I hope you'll forgive me, but I will discuss plot aspects on this one... If you have never seen "Psycho" and know nothing about it, please go away. You are one of the few who is in for a treat whenever you'll get the chance to watch it.
It's really hard to a modern audience to assess the impact "Psycho" might have had when it was first released. Since its premiere 50 years ago it has become a popular culture icon, its most famous scene copied or parodied (my favourite parody is in "The Simpsons" when Maggie hits Homer with a hammer) and the plotline is in the public domain. I went to a screening recently and unsurprising there was little reaction from the audience when we got to the shower scene. How can it be otherwise? EVERYONE knows that Marion Crane is going to get slashed.
But "Psycho" is much more than someone being murdered while taking a shower. To be fair I always thought the scene the let down of the film, but having seen it on the big screen (well, NFT1, which is about as big as it gets nowadays) I changed my mind. What's noticible on a small screen (some of the technical tricks behind it) suddenly disappeared from sight - I never noticed that the knife never actually touches Janet Leigh. Like the shower scene, another aspect of "Psycho" that has been turned into a cliché is Bernard Herrmann's string-only score. I love it and even Hitch himself admited that 33% of the success of the film was due to the music. But from homages ("Halloween") to pastiches, it's hard to see how original and brilliant that score really is. Someone who studied Herrmann's scores once told me that there is even a little off note when John Gavin disappoints Janet Leigh by something he says. Herrmann was a genius and that shows here.
Going back to the audience at my screening, there was a reaction to the second murder - although a great scene in its own right, it's not known unless you have seen the film already. It's not famous and because of that is unexpected, and unexpectedly scored - Bernard Herrmann's score almost made me jump. As such, it takes you out of your comfort zone which was Hitchcock's idea in the first place. That is the closest we can now hope to be where the director wanted us. And the same thing applies to the scene in the cellar towards the end. Again is not that well known. I remember jumping first time I ever saw the film. Totally caught me unaware.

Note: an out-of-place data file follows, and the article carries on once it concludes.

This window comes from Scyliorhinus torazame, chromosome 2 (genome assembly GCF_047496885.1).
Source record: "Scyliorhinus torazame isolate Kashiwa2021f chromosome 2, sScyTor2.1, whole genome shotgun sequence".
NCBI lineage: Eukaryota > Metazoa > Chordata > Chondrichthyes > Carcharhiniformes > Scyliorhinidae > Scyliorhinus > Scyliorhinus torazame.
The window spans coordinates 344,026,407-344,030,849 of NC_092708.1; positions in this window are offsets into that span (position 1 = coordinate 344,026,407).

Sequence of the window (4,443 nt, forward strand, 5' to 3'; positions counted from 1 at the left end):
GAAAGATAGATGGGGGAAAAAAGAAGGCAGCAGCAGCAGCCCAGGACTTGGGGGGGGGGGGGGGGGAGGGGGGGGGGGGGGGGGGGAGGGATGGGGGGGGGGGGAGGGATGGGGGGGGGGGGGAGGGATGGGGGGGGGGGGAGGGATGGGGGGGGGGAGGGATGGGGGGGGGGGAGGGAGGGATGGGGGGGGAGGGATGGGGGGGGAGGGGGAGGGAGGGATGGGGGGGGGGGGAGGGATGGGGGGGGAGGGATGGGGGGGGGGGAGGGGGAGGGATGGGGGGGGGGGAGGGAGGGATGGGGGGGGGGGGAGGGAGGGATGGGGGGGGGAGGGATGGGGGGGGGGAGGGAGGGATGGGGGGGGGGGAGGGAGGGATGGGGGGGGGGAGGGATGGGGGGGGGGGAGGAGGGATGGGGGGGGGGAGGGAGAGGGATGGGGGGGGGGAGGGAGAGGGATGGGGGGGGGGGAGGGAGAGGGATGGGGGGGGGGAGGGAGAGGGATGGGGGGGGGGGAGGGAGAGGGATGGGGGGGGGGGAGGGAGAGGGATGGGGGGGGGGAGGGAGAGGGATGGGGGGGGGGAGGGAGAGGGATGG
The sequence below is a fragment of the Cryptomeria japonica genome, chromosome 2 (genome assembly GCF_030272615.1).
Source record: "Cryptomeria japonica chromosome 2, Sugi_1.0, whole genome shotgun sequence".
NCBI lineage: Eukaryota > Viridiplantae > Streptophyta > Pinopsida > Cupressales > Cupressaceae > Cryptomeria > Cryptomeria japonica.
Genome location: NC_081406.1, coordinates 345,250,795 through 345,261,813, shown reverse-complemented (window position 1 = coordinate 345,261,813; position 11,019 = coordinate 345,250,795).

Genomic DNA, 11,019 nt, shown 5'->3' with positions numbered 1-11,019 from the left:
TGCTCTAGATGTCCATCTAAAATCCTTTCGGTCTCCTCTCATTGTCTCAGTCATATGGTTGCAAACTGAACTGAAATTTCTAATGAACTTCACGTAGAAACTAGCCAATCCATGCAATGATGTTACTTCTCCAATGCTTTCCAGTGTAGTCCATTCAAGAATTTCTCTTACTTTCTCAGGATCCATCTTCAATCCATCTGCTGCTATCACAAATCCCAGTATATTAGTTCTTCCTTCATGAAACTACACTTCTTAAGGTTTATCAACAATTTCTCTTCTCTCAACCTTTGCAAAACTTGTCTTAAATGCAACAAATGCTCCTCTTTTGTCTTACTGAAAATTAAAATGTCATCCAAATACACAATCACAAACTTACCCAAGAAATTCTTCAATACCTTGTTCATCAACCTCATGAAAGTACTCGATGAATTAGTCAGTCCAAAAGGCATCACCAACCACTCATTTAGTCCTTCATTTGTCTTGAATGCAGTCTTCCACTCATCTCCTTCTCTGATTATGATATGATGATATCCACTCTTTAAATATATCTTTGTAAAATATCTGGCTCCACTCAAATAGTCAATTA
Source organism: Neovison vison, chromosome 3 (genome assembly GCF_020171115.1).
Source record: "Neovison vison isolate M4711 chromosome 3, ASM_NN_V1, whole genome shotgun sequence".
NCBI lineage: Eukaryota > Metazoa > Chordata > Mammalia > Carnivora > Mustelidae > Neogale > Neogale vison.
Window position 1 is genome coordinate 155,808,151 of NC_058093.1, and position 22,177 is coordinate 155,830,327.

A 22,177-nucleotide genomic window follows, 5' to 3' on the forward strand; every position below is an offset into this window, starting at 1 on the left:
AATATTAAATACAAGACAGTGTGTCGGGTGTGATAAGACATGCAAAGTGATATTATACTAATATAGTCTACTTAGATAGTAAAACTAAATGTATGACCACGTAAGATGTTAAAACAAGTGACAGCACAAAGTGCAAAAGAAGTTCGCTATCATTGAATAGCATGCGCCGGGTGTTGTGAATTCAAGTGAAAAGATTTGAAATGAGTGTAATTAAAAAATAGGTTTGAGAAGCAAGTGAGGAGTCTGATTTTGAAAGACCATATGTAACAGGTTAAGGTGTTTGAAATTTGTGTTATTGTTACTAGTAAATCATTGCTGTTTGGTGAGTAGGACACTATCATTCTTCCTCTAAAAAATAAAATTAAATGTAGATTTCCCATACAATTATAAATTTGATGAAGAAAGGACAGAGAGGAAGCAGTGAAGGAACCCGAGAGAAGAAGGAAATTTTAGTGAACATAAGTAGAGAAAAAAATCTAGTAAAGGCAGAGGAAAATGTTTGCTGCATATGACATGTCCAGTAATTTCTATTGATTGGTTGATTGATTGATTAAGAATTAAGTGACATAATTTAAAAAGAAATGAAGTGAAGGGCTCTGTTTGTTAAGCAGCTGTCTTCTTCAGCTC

From the opening scene Hitchcock manipulates his audience, drawing attention to the fact of the financial situation of the main characters (Janet Leigh and John Gavin) is the only obstacle to their happiness. Not your typical Hitchcock blonde, Janet Leigh's Marion Crane - not aloof, not out to get her man, not unreachable - she's also a very real character (and a very good performance). When faced with temptation she gives in. The camera keeps focusing on the money, emphasising its importance. However, poor Marion didn't think things through and she suddenly fully realises of the consequences of her action and decides to undo them. But then we get to where Hitch wanted us. Suddenly, we are revealled that the money and Marion herself, have been nothing but pure McGuffin. Norman, his mother and their motel (and what happens there) is all he had ever been interested in. And Norman is Anthony Perkins, in what became a curse of a role of which he could never release himself. He is excellent - hurt, shy, soft-spoken, a bit of a geek, an all-around nice guy with a possessive mother. The dinner scene with Janet Leigh at the motel is amazing, and don't think I ever had noticed it until now.
There are of course, some problems with the film - the most obvious being the final explanation, almost in Agatha Christie style. It is such an obvious cut from what happened before that it feels clunky - less the actual content but the manner which is presented, almost as an after-thought. John Gavin and Vera Miles don't really do much - he seems to only be there as The Hunk, and she is there to scream.
Something that I believe may surprise people is how overtly sexual it is. The film starts with Janet Leigh and John Gavin in a hotel room, just after having had sex. Behind Norman Bates' behaviour, we later find out, was his repressed desire. Sex again.